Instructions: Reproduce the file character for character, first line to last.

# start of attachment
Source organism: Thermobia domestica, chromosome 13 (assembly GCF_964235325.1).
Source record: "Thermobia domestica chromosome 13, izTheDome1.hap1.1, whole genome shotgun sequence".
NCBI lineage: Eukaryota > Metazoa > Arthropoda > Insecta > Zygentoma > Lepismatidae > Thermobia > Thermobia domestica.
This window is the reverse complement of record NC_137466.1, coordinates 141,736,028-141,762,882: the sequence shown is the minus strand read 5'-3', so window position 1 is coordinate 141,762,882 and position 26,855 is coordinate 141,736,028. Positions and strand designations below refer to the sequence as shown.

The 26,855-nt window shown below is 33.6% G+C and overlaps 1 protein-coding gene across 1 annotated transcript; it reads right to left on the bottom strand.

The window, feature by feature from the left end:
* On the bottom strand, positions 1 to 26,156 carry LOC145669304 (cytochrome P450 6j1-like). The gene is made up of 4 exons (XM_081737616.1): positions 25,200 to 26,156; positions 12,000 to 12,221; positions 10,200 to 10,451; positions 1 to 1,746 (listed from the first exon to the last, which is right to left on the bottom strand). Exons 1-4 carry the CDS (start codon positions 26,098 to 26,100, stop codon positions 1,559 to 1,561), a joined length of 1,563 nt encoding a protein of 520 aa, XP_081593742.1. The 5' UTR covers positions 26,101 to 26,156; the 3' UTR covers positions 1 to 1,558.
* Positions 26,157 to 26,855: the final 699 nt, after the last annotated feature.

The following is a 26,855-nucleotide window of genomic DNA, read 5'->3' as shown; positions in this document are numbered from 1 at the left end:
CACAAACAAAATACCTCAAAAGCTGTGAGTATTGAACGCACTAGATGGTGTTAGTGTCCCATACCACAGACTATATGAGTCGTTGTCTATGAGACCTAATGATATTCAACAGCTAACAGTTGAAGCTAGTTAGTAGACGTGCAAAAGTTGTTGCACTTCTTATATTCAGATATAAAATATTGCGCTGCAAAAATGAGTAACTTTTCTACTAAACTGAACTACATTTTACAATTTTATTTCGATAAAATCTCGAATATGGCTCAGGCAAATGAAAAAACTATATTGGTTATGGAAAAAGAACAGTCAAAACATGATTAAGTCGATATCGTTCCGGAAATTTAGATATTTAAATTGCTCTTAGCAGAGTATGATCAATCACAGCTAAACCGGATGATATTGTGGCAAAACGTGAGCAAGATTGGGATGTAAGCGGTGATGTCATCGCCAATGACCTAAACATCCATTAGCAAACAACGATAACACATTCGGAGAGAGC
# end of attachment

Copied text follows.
Source organism: Thermobia domestica, chromosome 13 (assembly GCF_964235325.1).
Source record: "Thermobia domestica chromosome 13, izTheDome1.hap1.1, whole genome shotgun sequence".
NCBI lineage: Eukaryota > Metazoa > Arthropoda > Insecta > Zygentoma > Lepismatidae > Thermobia > Thermobia domestica.
This window is the reverse complement of record NC_137466.1, coordinates 141,736,028-141,762,882: the sequence shown is the minus strand read 5'-3', so window position 1 is coordinate 141,762,882 and position 26,855 is coordinate 141,736,028. Positions and strand designations below refer to the sequence as shown.

The 26,855-nt window shown below is 33.6% G+C and overlaps 1 protein-coding gene across 1 annotated transcript; it reads right to left on the bottom strand.

The window, feature by feature from the left end:
* On the bottom strand, positions 1 to 26,156 carry LOC145669304 (cytochrome P450 6j1-like). The gene is made up of 4 exons (XM_081737616.1): positions 25,200 to 26,156; positions 12,000 to 12,221; positions 10,200 to 10,451; positions 1 to 1,746 (listed from the first exon to the last, which is right to left on the bottom strand). Exons 1-4 carry the CDS (start codon positions 26,098 to 26,100, stop codon positions 1,559 to 1,561), a joined length of 1,563 nt encoding a protein of 520 aa, XP_081593742.1. The 5' UTR covers positions 26,101 to 26,156; the 3' UTR covers positions 1 to 1,558.
* Positions 26,157 to 26,855: the final 699 nt, after the last annotated feature.

The following is a 26,855-nucleotide window of genomic DNA, read 5'->3' as shown; positions in this document are numbered from 1 at the left end:
CACAAACAAAATACCTCAAAAGCTGTGAGTATTGAACGCACTAGATGGTGTTAGTGTCCCATACCACAGACTATATGAGTCGTTGTCTATGAGACCTAATGATATTCAACAGCTAACAGTTGAAGCTAGTTAGTAGACGTGCAAAAGTTGTTGCACTTCTTATATTCAGATATAAAATATTGCGCTGCAAAAATGAGTAACTTTTCTACTAAACTGAACTACATTTTACAATTTTATTTCGATAAAATCTCGAATATGGCTCAGGCAAATGAAAAAACTATATTGGTTATGGAAAAAGAACAGTCAAAACATGATTAAGTCGATATCGTTCCGGAAATTTAGATATTTAAATTGCTCTTAGCAGAGTATGATCAATCACAGCTAAACCGGATGATATTGTGGCAAAACGTGAGCAAGATTGGGATGTAAGCGGTGATGTCATCGCCAATGACCTAAACATCCATTAGCAAACAACGATAACACATTCGGAGAGAGC